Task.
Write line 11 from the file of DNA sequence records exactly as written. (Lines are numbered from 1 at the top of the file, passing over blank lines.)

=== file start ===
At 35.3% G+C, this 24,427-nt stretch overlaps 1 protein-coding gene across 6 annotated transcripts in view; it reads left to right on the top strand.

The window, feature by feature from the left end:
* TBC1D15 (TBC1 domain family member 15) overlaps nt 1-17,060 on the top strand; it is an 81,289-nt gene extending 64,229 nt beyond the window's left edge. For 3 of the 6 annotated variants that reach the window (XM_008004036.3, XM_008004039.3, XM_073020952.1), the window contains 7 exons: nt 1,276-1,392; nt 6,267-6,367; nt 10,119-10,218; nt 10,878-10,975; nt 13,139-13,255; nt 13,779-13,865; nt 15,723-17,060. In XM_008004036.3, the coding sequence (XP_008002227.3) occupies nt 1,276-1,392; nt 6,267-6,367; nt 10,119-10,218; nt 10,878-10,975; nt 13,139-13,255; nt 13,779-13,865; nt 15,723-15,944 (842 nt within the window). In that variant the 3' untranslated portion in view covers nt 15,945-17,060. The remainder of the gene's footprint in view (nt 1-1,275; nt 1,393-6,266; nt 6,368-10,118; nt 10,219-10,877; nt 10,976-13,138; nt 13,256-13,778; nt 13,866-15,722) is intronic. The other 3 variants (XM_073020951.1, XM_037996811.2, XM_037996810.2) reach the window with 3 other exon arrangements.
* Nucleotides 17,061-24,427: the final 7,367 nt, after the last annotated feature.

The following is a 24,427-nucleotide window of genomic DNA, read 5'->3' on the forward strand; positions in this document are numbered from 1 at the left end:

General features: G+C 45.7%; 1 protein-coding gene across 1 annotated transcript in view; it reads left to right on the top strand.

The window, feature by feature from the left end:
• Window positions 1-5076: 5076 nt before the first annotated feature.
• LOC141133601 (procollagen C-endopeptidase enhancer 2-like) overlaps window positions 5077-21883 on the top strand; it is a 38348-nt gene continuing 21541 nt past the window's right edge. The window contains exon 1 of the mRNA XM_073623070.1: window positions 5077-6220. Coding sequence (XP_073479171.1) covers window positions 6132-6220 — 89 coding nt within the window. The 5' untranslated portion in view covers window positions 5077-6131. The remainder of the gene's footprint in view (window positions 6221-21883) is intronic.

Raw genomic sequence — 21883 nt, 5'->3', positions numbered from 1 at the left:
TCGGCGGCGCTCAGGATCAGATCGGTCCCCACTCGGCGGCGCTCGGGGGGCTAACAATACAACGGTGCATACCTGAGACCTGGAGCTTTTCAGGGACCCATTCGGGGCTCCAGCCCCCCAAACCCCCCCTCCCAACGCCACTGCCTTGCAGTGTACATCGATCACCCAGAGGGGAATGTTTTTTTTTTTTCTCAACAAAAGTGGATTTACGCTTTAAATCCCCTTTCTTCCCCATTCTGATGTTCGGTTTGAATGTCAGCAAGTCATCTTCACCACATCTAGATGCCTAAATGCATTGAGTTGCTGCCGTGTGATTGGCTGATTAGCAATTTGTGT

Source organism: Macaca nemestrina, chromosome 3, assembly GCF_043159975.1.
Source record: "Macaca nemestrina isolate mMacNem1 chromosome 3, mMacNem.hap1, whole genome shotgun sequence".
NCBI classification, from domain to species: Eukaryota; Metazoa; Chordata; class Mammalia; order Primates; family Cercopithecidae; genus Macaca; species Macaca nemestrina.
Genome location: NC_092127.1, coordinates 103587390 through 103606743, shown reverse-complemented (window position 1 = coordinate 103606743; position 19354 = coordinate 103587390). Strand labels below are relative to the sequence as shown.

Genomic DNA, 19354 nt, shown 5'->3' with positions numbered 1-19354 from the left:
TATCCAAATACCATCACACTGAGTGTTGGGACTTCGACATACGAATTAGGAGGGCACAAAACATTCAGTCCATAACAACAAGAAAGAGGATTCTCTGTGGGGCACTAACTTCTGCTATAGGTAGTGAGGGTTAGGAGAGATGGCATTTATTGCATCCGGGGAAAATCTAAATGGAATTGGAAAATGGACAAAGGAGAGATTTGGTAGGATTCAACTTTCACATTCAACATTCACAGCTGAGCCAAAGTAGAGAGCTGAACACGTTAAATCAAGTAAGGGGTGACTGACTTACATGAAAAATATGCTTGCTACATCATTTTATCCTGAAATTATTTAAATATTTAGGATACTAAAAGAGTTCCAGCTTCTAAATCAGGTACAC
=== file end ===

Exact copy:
TCGGCGGCGCTCAGGATCAGATCGGTCCCCACTCGGCGGCGCTCGGGGGGCTAACAATACAACGGTGCATACCTGAGACCTGGAGCTTTTCAGGGACCCATTCGGGGCTCCAGCCCCCCAAACCCCCCCTCCCAACGCCACTGCCTTGCAGTGTACATCGATCACCCAGAGGGGAATGTTTTTTTTTTTTCTCAACAAAAGTGGATTTACGCTTTAAATCCCCTTTCTTCCCCATTCTGATGTTCGGTTTGAATGTCAGCAAGTCATCTTCACCACATCTAGATGCCTAAATGCATTGAGTTGCTGCCGTGTGATTGGCTGATTAGCAATTTGTGT